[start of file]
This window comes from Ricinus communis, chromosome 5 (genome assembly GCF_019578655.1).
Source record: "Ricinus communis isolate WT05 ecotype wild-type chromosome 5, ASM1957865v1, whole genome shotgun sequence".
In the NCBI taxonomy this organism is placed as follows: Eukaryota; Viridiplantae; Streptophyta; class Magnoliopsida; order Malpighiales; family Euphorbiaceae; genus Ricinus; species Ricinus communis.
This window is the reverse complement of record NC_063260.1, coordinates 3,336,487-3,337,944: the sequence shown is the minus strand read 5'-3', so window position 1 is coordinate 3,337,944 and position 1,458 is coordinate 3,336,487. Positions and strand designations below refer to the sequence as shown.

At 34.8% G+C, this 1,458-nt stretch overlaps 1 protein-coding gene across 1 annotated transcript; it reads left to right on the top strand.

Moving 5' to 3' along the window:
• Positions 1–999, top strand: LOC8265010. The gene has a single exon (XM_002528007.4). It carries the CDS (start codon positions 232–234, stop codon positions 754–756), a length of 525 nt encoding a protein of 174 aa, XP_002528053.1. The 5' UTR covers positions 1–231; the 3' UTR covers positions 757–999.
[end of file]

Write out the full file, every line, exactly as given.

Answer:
This window comes from Ricinus communis, chromosome 5 (genome assembly GCF_019578655.1).
Source record: "Ricinus communis isolate WT05 ecotype wild-type chromosome 5, ASM1957865v1, whole genome shotgun sequence".
In the NCBI taxonomy this organism is placed as follows: Eukaryota; Viridiplantae; Streptophyta; class Magnoliopsida; order Malpighiales; family Euphorbiaceae; genus Ricinus; species Ricinus communis.
This window is the reverse complement of record NC_063260.1, coordinates 3,336,487-3,337,944: the sequence shown is the minus strand read 5'-3', so window position 1 is coordinate 3,337,944 and position 1,458 is coordinate 3,336,487. Positions and strand designations below refer to the sequence as shown.

At 34.8% G+C, this 1,458-nt stretch overlaps 1 protein-coding gene across 1 annotated transcript; it reads left to right on the top strand.

Moving 5' to 3' along the window:
• Positions 1–999, top strand: LOC8265010. The gene has a single exon (XM_002528007.4). It carries the CDS (start codon positions 232–234, stop codon positions 754–756), a length of 525 nt encoding a protein of 174 aa, XP_002528053.1. The 5' UTR covers positions 1–231; the 3' UTR covers positions 757–999.